The Minister for Local and Regional Government (Mr. Nick Raynsford): In August we sent a leaflet to every household in the north-east entitled "An Elected Assembly for the North East—Have Your Say". The leaflet provided information about the regional assembly and local government referendums to be held on 4 November, including details of the options for local government reorganisation.

An error has been discovered in the information provided about the cost of local government reorganisation in County Durham. The cost figure for option A—one single tier local authority for the county of Durham—was correctly shown. However, the upfront cost of implementing "option B"—that is, of restructuring local government to create three unitary authorities to take over the functions currently exercised by the existing county and district councils—was stated as £38 million. It should have been £49 million.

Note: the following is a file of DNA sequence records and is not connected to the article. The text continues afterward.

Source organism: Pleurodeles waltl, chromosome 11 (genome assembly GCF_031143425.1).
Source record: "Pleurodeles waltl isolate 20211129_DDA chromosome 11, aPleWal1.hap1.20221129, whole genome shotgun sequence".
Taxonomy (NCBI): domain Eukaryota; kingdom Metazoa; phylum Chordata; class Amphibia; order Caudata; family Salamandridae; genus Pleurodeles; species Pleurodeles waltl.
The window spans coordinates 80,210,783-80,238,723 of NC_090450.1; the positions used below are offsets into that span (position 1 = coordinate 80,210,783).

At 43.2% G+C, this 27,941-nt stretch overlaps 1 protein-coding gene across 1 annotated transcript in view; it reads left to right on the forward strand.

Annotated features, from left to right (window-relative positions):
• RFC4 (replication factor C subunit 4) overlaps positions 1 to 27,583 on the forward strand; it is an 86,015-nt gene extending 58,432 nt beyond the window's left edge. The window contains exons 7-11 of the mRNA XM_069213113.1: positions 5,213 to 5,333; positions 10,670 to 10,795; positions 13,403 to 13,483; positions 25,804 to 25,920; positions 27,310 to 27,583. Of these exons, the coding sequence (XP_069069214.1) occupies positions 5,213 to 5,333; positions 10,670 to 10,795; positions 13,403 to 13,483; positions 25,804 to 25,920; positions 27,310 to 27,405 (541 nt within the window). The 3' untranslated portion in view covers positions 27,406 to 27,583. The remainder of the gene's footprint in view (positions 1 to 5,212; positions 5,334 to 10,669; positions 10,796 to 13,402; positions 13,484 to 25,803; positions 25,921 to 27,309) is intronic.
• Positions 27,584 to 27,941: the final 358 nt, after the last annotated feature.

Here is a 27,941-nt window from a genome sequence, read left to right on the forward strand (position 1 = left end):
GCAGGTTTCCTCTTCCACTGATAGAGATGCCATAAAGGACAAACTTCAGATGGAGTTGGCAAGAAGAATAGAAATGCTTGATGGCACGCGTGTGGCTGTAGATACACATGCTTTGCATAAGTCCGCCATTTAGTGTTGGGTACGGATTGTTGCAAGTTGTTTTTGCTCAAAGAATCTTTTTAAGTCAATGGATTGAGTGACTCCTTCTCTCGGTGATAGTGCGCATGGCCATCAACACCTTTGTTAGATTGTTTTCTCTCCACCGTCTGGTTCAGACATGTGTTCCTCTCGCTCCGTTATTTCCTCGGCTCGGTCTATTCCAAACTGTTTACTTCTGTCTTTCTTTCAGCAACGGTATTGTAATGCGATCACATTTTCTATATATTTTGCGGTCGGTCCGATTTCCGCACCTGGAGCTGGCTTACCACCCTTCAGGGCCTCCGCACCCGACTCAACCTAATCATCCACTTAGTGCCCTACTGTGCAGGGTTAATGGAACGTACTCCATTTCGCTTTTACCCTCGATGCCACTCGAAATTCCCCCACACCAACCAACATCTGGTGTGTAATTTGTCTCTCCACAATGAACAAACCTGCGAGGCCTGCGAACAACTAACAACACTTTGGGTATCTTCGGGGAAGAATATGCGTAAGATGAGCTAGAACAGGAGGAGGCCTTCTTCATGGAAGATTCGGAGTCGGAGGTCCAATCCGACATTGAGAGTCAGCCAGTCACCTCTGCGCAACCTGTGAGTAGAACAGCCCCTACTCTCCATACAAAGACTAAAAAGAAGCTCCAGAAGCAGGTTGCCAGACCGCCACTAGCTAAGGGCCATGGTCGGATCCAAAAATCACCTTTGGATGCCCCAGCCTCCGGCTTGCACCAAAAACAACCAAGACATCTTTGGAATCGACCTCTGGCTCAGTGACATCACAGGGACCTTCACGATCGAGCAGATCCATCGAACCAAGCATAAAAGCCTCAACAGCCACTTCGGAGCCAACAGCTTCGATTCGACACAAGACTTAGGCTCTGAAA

We will shortly be writing to all households in County Durham correcting this error. The Government will meet the costs of implementing either option, as stated in the leaflet.
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Network Rail

The Secretary of State for Transport (Mr. Alistair Darling): Network Rail plans to launch a Debt Issuance Programme (DIP) later this autumn. This will provide a long term, flexible financing platform for Network Rail. It will allow the company to raise finance at a lower cost than the previously envisaged securitisation. Details of the DIP and the support Government intends to provide for it by means of a financial indemnity are set out in Minutes laid before the House today.


Staff Commission for Education and Library Boards Accounts 2002–03

The Parliamentary Under-Secretary of State for Northern Ireland (Mr. Barry Gardiner): The 2002–03 accounts of the Staff Commission for Education and Library Boards were deposited in the Libraries of both Houses today.